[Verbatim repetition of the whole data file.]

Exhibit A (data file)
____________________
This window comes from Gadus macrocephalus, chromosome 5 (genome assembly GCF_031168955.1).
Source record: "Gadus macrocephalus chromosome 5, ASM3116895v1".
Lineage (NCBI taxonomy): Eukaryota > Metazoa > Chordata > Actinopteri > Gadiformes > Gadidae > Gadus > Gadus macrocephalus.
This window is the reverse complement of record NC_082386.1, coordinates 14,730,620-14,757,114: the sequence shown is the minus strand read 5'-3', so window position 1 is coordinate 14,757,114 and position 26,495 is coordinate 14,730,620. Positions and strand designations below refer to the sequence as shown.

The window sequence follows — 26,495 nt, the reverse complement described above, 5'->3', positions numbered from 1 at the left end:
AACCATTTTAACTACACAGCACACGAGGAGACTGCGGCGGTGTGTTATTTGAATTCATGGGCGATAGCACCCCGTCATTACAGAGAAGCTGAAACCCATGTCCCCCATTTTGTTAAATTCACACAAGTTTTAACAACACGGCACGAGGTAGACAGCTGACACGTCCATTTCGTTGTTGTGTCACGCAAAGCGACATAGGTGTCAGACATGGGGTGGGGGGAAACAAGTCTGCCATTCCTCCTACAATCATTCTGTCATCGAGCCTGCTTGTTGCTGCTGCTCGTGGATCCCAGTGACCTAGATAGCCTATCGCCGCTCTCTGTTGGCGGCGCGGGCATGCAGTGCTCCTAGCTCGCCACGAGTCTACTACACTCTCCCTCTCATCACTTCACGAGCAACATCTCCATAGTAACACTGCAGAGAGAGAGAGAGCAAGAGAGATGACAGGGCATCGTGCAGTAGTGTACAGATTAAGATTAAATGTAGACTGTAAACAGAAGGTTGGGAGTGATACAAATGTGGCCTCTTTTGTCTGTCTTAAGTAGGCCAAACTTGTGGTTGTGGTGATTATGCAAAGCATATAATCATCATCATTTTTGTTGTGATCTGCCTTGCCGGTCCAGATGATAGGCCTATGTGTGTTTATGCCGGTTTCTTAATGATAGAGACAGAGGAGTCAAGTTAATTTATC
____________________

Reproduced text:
This window comes from Gadus macrocephalus, chromosome 5 (genome assembly GCF_031168955.1).
Source record: "Gadus macrocephalus chromosome 5, ASM3116895v1".
Lineage (NCBI taxonomy): Eukaryota > Metazoa > Chordata > Actinopteri > Gadiformes > Gadidae > Gadus > Gadus macrocephalus.
This window is the reverse complement of record NC_082386.1, coordinates 14,730,620-14,757,114: the sequence shown is the minus strand read 5'-3', so window position 1 is coordinate 14,757,114 and position 26,495 is coordinate 14,730,620. Positions and strand designations below refer to the sequence as shown.

The window sequence follows — 26,495 nt, the reverse complement described above, 5'->3', positions numbered from 1 at the left end:
AACCATTTTAACTACACAGCACACGAGGAGACTGCGGCGGTGTGTTATTTGAATTCATGGGCGATAGCACCCCGTCATTACAGAGAAGCTGAAACCCATGTCCCCCATTTTGTTAAATTCACACAAGTTTTAACAACACGGCACGAGGTAGACAGCTGACACGTCCATTTCGTTGTTGTGTCACGCAAAGCGACATAGGTGTCAGACATGGGGTGGGGGGAAACAAGTCTGCCATTCCTCCTACAATCATTCTGTCATCGAGCCTGCTTGTTGCTGCTGCTCGTGGATCCCAGTGACCTAGATAGCCTATCGCCGCTCTCTGTTGGCGGCGCGGGCATGCAGTGCTCCTAGCTCGCCACGAGTCTACTACACTCTCCCTCTCATCACTTCACGAGCAACATCTCCATAGTAACACTGCAGAGAGAGAGAGAGCAAGAGAGATGACAGGGCATCGTGCAGTAGTGTACAGATTAAGATTAAATGTAGACTGTAAACAGAAGGTTGGGAGTGATACAAATGTGGCCTCTTTTGTCTGTCTTAAGTAGGCCAAACTTGTGGTTGTGGTGATTATGCAAAGCATATAATCATCATCATTTTTGTTGTGATCTGCCTTGCCGGTCCAGATGATAGGCCTATGTGTGTTTATGCCGGTTTCTTAATGATAGAGACAGAGGAGTCAAGTTAATTTATC